So I got super lucky on the one-to-one tutoring in that the guy who has lived here for six months did in fact manage to find not just one, but five other people at a hostel who want a free lesson. So Saturday morning myself and four others hopped in a Tuk Tuk and went absolutely nowhere fast.
Holy hells, Chinese New Year.
Year of the Monkey, FYI
Also, year of the goddamn traffic.
Jay said it would take about twenty to twenty-five minutes to get to the hostel. We were scheduled to meet at 10am. We left our hotel a little after 930. At 1045 we finally made it to the hostel.
But we got there and we split off with our pupils to do the assessment so we could come up with a lesson.
Now on the surface, this seems like a great idea. I get to practice tutoring and they get a lesson in English. And if that’s as far as you think about it, yeah, everyone wins. But as I and the other three ladies discussed if you actually think about this it is horribly exploitive and a terrible assignment. We’re supposed to go out into this city and find someone who wants or needs English bad enough they are willing to take a free lesson from someone on the street.
This is a poor city in a poor country and any sort of English skill can be the one thing that will allow someone to get a good job that will provide not only for their family but also secure an education for their children that will give them a better life.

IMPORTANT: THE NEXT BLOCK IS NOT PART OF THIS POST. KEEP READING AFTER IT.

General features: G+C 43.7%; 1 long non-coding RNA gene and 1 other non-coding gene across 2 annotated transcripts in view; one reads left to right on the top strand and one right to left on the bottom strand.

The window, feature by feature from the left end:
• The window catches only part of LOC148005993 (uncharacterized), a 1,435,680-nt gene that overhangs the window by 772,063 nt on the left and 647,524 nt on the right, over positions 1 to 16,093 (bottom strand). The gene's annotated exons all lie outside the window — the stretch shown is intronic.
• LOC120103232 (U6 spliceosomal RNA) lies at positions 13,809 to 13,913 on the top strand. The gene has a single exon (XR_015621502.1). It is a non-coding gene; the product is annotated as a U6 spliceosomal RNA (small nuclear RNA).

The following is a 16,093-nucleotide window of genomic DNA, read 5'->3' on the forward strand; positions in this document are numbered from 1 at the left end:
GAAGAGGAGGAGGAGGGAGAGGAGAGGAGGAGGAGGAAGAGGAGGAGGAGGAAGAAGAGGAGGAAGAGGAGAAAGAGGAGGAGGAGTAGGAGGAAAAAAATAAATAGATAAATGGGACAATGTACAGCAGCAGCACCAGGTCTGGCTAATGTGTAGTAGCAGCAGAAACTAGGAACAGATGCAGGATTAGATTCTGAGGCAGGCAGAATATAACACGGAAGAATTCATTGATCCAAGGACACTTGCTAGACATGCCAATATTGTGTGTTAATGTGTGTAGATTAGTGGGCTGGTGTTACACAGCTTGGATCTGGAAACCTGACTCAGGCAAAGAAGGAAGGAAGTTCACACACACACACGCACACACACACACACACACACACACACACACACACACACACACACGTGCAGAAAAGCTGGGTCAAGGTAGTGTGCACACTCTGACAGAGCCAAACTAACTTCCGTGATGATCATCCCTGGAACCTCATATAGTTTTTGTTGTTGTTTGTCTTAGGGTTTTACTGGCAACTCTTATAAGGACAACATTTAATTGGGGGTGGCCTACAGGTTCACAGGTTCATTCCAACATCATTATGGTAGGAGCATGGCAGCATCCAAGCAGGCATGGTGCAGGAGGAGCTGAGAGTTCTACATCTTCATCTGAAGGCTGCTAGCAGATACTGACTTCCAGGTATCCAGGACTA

So we do this joke of an assessment, for real, it’s a list of questions that takes about twenty minutes to fill out, and we’re supposed to come up with a useful lesson plan from that. The guy I tutored works in the kitchen at the hostel, which was a hella stroke of luck. I’ve worked in restaurant kitchens pretty much since I started working. And, thankfully, my student wanted better kitchen English so that he could move up the ranks.
After we finished our assessments, we walked down the road to a small coffee shop to begin our lesson planning. The strawberry smoothie I got was utterly divine and if it wasn’t so far I’d be there every day getting one.
But I digress.
My student finished his shift at 2, so at 230 we walked back down to the hostel and I did my lesson. I’d like to think I helped him at least a little. But while he had a pretty good understanding of English already, one lesson is not enough to bolster knowledge. It’s just not. The only useful thing I think I taught him was “I don’t understand, let me get someone who can help.”
So I hated this assignment. If I was staying in Cambodia, I’d be at that hostel once a week doing lessons for everyone. The owner even promised us one free meal per lesson if we’d stay and help.
This could be a really great thing. If every batch of teachers coming through went to this hostel and gave everyone one free hour then yes, I can see something coming from that. And we all who went to the hostel passed around the names of our students and the address for the hostel so anyone who didn’t have someone to tutor could go there. As it stands now though, this lesson was just a waste of everyone’s time.